from Huffington Post:
# Pennsylvania 12th District
As a result of redistricting, fellow incumbents Jason Altmire (D) and Mark Critz (D) faced off against each other in the Democratic primary in the newly drawn conservative twelfth district in western Pennsylvania. With the help of local unions and Bill Clinton’s endorsement, Critz narrowly defeated Altmire in the April primary.
Since winning the primary, Critz — a “Frontline” Democrat — has been trying to distance himself from President Obama, who is unpopular in the district, and has announced that he will not be attending the Democratic National Convention. Since the district has a high number of of Medicare recipients, Critz has already tied his opponent, Keith Rothfus (R), to Rep. Paul Ryan’s budget, which would make significant cuts to the popular entitlement program.
The NRCC started running ads against Critz in the Pittsburgh media market in August, and has added him to its “Young Gun” recruitment program. At the end of June, Rothfus had more cash on hand than the Democratic incumbent. An August internal poll for the Critz campaign showed him leading Rothfus by ten points, but he has consistently been hovering at 50 percent or below.
This is shaping up to be the most competitive race in the state, and one of the most competitive in the country.
A much-watched congressional race outside Pittsburgh may provide the perfect laboratory for studying how the Medicare changes proposed by GOP vice presidential pick Paul Ryan impact the political landscape this fall.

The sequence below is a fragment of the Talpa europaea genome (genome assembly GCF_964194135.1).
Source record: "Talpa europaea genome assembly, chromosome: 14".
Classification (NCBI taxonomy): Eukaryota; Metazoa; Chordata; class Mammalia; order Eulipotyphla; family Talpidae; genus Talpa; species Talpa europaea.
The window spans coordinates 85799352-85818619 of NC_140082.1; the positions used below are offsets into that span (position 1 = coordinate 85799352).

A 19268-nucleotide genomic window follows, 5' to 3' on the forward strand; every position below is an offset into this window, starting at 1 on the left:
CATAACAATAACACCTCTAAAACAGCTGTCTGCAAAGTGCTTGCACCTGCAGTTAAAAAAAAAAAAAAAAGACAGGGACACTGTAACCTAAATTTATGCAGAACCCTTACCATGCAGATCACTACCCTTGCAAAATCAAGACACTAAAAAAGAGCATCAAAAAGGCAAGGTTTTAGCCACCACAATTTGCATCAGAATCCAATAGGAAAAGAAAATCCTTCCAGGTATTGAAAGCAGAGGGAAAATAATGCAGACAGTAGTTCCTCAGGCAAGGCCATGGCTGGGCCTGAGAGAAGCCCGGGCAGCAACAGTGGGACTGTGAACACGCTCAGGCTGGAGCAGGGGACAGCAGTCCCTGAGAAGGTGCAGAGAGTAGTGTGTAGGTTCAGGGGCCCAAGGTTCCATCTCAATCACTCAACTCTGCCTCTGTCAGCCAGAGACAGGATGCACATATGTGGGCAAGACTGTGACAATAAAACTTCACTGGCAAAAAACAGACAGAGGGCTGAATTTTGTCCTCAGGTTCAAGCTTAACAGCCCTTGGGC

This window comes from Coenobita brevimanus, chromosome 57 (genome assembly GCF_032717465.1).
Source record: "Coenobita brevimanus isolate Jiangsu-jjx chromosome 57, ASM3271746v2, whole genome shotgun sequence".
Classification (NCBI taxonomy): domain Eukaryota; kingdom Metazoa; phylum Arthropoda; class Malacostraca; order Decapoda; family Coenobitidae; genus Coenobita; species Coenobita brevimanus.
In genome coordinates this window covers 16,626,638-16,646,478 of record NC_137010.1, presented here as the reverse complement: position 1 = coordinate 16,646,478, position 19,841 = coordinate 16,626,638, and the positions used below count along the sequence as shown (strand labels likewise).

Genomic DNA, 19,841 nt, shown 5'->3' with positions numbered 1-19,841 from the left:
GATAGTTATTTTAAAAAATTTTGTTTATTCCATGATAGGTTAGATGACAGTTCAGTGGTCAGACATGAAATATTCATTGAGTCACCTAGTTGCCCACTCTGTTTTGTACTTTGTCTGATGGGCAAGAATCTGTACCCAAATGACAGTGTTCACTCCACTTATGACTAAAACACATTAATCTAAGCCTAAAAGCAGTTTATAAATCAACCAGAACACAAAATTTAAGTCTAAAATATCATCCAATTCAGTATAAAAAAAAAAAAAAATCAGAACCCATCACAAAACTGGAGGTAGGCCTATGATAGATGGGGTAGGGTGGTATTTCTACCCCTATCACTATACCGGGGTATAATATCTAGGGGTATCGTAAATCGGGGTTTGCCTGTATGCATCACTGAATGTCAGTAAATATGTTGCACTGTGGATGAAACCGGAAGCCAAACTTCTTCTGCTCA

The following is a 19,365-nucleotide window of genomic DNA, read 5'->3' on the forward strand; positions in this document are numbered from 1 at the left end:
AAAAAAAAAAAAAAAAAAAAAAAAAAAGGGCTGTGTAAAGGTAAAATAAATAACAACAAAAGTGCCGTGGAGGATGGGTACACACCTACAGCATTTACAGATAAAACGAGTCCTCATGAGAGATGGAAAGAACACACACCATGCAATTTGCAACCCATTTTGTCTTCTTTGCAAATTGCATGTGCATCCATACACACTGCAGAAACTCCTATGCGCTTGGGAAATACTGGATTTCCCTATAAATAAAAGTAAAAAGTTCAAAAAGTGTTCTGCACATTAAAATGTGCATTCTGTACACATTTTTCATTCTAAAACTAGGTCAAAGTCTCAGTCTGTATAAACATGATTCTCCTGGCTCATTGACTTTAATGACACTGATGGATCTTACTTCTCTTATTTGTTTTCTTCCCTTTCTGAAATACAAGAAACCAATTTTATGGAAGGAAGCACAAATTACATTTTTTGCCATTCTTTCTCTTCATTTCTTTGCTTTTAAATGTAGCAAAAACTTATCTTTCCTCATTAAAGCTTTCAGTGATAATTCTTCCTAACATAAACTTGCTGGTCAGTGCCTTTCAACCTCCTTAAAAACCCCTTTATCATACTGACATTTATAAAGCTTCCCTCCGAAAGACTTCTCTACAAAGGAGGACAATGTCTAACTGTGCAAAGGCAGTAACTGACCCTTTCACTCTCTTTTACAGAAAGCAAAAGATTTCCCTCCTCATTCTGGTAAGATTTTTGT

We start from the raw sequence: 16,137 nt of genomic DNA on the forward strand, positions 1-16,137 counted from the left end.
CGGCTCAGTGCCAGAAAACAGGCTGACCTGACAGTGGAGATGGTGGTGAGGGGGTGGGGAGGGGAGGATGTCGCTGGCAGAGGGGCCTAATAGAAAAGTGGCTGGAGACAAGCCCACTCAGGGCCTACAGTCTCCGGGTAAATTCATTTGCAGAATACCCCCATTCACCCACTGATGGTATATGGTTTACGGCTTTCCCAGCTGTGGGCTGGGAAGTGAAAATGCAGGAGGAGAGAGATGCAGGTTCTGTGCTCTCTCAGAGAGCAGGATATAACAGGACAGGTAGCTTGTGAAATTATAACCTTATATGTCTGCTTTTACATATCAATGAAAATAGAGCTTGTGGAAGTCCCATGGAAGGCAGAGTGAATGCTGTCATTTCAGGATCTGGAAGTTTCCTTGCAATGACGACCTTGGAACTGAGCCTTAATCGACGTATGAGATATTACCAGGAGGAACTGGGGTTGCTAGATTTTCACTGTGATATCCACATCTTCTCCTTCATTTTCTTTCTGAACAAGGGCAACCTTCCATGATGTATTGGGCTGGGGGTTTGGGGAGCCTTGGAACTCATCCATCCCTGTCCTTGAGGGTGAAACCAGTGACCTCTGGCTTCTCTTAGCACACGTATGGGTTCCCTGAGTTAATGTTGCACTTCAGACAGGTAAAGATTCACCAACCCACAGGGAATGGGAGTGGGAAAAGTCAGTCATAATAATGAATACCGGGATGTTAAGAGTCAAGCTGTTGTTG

The 12th District race between U.S. Rep. Mark Critz, D-Johnstown, and attorney Keith Rothfus, a Republican of Sewickley, is among the top targets nationwide for Republicans this year. The district, formerly represented by the late Democrat John Murtha, voted for Republican John McCain in 2008 and was redrawn by GOP mapmakers to be even more favorable for their party. The National Republican Congressional Committee’s largest initial television buy of the fall, launching Friday, will assail Mr. Critz here in the Pittsburgh market.
The district is also home to the largest percentages of Medicare recipients in the entire country. The Critz campaign targeted Mr. Ryan’s proposal to issue future seniors private insurance vouchers as its lead attack point on Mr. Rothfus early this summer and with good reason: Westmoreland and Beaver counties have the highest per-capita participation in Medicare Advantage in the nation, according to July 2012 statistics from the Centers for Medicare & Medicaid Services, followed by Allegheny County at sixth and Cambria at ninth.
The newly drawn congressional district goes from Beaver County through the North Hills and Westmoreland to Mr. Critz’s home base in Cambria and Somerset counties.
The Critz campaign pounced on the Ryan announcement. It issued a statement at 8:11 a.m. Saturday morning, more than a half hour before presumed GOP presidential nominee Mitt Romney formally introduced his running mate. Not too long after, the NRCC issued a memo to its candidates advising them of what language to use when discussing Mr. Ryan’s Medicare proposals.
“Do not say: ‘entitlement reform,’ ‘privatization,’ ‘every option is on the table,’ ” said the memo obtained by Politico. “Do say: ‘strengthen,’ ‘secure,’ ‘save,’ ‘preserve,’ ‘protect.’ ”